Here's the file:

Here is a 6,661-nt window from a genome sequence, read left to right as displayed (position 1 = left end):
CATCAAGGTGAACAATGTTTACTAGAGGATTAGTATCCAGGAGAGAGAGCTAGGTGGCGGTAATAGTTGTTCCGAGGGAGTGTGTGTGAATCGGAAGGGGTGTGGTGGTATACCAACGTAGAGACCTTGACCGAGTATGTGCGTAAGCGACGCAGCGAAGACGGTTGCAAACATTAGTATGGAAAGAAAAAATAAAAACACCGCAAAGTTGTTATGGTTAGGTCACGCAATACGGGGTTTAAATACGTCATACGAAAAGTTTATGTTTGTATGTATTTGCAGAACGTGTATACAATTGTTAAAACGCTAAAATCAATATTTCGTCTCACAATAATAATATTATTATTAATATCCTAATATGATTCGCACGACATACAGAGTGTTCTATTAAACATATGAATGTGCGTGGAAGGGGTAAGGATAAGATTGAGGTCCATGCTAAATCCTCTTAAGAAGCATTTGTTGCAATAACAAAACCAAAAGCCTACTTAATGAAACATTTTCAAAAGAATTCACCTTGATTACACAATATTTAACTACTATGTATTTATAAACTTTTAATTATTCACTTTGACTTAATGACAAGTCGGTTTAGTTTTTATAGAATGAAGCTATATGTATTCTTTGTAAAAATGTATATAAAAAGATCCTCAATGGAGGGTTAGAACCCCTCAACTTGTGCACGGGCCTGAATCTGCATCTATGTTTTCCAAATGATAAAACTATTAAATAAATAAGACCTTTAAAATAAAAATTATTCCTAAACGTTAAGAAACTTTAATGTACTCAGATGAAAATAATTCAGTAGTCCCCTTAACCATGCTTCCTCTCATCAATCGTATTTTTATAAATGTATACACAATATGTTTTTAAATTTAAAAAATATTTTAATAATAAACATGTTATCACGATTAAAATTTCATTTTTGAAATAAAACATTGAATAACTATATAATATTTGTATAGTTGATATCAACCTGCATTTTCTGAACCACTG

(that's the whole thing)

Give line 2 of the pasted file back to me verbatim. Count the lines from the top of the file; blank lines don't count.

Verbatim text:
CATCAAGGTGAACAATGTTTACTAGAGGATTAGTATCCAGGAGAGAGAGCTAGGTGGCGGTAATAGTTGTTCCGAGGGAGTGTGTGTGAATCGGAAGGGGTGTGGTGGTATACCAACGTAGAGACCTTGACCGAGTATGTGCGTAAGCGACGCAGCGAAGACGGTTGCAAACATTAGTATGGAAAGAAAAAATAAAAACACCGCAAAGTTGTTATGGTTAGGTCACGCAATACGGGGTTTAAATACGTCATACGAAAAGTTTATGTTTGTATGTATTTGCAGAACGTGTATACAATTGTTAAAACGCTAAAATCAATATTTCGTCTCACAATAATAATATTATTATTAATATCCTAATATGATTCGCACGACATACAGAGTGTTCTATTAAACATATGAATGTGCGTGGAAGGGGTAAGGATAAGATTGAGGTCCATGCTAAATCCTCTTAAGAAGCATTTGTTGCAATAACAAAACCAAAAGCCTACTTAATGAAACATTTTCAAAAGAATTCACCTTGATTACACAATATTTAACTACTATGTATTTATAAACTTTTAATTATTCACTTTGACTTAATGACAAGTCGGTTTAGTTTTTATAGAATGAAGCTATATGTATTCTTTGTAAAAATGTATATAAAAAGATCCTCAATGGAGGGTTAGAACCCCTCAACTTGTGCACGGGCCTGAATCTGCATCTATGTTTTCCAAATGATAAAACTATTAAATAAATAAGACCTTTAAAATAAAAATTATTCCTAAACGTTAAGAAACTTTAATGTACTCAGATGAAAATAATTCAGTAGTCCCCTTAACCATGCTTCCTCTCATCAATCGTATTTTTATAAATGTATACACAATATGTTTTTAAATTTAAAAAATATTTTAATAATAAACATGTTATCACGATTAAAATTTCATTTTTGAAATAAAACATTGAATAACTATATAATATTTGTATAGTTGATATCAACCTGCATTTTCTGAACCACTG